Barefoot - symptoms are belly and lower 1/3 of tendon of peron longus no subluxtion just overuse issues. Strapping is not a good idea in the long term due to residue of taping and the cost of taping both feet, I have also offered to show someone at home how to do the taping to reduce the costs more.

    David - yes the obvious thing is for this patient to stop doing the exercise but she loves it, as such I am trying to see if there is anything else that could be done. If not she has 2 choices, but at least we tried.

    cheers
     
  5. elaine.dean

    elaine.dean Welcome New Poster

    It might be possible for your patient to wear Kung Fu/Martial Arts shoes for her training as these are very soft but would accomodate some types of orthoses (not rigid casteds like carbon fibres, but some preforms and eva types, etc). This might give her enough support in training to be symptom free, or symptom reduced at least. She would have to take these shoes off for combat and competition, but would allow her to have support when she trains, which is a large bulk of her activity.
    As for why does she want to do barefoot activity, the question is really, why shouldn't she want to do martial arts activities, many of which arebarefoot activities. I agree that we should be helping her to find a way of maintaining her activity, rather than simply repeating the outdated attitudes that suggest that she should simply stop them. In these days of obesity epidemics we should be encouraging activity of any kind, and in these violent days we should be encouraging women to develop skills that help to keep them safe on the streets.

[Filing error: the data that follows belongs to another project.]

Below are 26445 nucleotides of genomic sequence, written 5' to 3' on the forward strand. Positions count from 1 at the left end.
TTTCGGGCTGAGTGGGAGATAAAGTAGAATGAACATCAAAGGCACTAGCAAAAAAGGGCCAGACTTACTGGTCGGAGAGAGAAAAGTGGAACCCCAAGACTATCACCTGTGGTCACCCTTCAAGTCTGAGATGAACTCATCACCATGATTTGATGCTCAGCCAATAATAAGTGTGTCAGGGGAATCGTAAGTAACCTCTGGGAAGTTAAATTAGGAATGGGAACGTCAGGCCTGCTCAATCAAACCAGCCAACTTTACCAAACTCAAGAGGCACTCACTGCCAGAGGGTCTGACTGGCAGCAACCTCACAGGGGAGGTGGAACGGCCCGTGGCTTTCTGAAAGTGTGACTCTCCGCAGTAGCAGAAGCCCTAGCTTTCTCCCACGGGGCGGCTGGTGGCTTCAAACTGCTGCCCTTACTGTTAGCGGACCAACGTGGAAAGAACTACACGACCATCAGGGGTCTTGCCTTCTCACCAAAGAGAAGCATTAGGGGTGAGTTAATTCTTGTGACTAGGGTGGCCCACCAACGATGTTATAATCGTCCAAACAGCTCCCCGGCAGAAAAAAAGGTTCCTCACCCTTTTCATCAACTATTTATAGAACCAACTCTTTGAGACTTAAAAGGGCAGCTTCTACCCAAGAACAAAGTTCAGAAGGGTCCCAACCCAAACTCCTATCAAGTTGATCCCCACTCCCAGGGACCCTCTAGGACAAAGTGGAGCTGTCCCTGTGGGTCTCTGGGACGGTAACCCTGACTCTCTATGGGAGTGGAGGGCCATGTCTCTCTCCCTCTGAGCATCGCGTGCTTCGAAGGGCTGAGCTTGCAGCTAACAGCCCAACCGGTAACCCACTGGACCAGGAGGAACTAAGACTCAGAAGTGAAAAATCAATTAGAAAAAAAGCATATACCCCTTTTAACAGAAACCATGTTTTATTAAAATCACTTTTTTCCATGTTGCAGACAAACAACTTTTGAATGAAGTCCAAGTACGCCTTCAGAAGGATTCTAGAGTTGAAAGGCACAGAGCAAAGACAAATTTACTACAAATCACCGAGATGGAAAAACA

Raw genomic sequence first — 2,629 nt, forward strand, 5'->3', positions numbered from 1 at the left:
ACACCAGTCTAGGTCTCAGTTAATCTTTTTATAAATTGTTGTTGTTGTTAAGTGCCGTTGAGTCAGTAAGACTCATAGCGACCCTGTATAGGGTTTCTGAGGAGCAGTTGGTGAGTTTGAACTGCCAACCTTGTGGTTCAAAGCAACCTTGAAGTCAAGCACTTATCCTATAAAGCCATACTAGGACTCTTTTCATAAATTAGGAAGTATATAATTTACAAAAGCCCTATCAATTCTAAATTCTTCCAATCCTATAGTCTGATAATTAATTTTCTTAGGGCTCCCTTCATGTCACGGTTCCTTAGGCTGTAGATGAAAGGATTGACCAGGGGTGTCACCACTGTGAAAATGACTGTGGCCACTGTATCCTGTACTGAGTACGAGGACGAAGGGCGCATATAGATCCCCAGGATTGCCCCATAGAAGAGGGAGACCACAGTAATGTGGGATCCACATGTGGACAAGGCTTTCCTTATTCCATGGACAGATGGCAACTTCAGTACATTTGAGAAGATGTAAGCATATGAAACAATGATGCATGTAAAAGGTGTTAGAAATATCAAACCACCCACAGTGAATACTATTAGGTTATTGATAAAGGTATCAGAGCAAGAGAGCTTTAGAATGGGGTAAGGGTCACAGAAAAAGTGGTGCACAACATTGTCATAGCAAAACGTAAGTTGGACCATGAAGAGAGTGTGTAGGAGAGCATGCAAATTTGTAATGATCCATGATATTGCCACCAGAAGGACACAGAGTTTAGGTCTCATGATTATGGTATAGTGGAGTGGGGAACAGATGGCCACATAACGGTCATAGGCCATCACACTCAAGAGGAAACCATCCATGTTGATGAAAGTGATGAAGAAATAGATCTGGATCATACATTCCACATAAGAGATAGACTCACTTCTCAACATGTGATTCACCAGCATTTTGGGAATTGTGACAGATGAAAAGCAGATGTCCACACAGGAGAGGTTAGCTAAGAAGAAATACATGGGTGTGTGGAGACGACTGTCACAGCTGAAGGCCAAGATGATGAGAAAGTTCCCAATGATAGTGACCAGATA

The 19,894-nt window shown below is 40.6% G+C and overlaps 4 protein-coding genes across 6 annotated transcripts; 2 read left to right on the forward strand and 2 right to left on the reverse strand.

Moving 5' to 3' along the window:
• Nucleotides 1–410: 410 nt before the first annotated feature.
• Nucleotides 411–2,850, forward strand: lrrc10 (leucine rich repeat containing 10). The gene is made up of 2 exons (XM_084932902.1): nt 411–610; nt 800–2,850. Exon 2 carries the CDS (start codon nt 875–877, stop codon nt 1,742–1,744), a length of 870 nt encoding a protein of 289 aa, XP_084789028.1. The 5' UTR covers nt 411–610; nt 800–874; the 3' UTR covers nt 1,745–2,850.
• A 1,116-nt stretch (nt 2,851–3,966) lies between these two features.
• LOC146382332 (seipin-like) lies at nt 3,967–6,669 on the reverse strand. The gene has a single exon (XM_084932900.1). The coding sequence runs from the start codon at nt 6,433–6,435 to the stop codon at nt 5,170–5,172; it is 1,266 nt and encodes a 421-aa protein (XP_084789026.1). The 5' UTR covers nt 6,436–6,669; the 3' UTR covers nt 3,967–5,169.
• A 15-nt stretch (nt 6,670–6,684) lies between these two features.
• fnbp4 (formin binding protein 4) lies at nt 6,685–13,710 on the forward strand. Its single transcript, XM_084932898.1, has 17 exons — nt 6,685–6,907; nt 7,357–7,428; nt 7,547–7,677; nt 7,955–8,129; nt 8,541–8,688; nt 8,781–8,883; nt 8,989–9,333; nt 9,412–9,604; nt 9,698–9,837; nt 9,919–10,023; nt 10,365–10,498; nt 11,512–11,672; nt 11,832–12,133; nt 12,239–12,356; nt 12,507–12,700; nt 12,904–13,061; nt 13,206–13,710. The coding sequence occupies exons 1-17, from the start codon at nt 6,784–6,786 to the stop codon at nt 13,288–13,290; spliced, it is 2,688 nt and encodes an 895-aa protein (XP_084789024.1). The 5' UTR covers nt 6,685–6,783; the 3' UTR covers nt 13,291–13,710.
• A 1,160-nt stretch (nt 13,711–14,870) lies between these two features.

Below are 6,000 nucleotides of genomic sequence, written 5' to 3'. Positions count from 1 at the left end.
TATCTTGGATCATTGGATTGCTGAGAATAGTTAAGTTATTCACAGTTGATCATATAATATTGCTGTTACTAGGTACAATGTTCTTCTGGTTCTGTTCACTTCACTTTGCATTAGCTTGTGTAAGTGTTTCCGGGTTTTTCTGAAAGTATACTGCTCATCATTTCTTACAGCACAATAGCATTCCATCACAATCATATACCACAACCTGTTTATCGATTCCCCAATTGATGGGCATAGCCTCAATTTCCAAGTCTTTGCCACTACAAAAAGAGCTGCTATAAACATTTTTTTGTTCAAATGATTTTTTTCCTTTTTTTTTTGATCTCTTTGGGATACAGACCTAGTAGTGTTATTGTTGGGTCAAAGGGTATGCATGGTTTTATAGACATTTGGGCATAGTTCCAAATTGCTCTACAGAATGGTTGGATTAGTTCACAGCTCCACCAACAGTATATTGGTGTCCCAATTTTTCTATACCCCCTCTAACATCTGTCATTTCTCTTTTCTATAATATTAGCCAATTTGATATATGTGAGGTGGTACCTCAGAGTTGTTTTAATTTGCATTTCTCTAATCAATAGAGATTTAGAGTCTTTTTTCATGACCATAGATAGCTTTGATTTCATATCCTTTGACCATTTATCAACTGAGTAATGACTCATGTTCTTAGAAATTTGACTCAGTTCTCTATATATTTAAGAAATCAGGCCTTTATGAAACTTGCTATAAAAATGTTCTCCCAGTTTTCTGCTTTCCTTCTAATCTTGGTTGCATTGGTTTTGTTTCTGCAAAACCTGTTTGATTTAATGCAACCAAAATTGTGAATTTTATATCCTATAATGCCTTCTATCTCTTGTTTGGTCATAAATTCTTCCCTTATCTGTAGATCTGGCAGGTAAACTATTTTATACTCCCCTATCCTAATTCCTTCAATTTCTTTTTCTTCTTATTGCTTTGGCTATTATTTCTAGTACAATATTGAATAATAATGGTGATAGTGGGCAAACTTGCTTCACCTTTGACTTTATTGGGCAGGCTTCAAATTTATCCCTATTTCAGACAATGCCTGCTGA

If the above strategies do not help your patient, maybe an option is to change to another martial art that will allow her to wear footwear, such as Kung Fu, Chi Quong, etc.
     
  6. Heather J Bassett

    Heather J Bassett Well-Known Member

    Hi Mark, What about Prolotherapy? Dry Needling? hj
     
  7. Mark Egan

    Mark Egan Active Member

    Elaine.dean thanks for the suggestions - I have already suggested these things, she is not willing to wear any form of footwear and the opportunity to do another form of martial arts is not available in the town she lives in.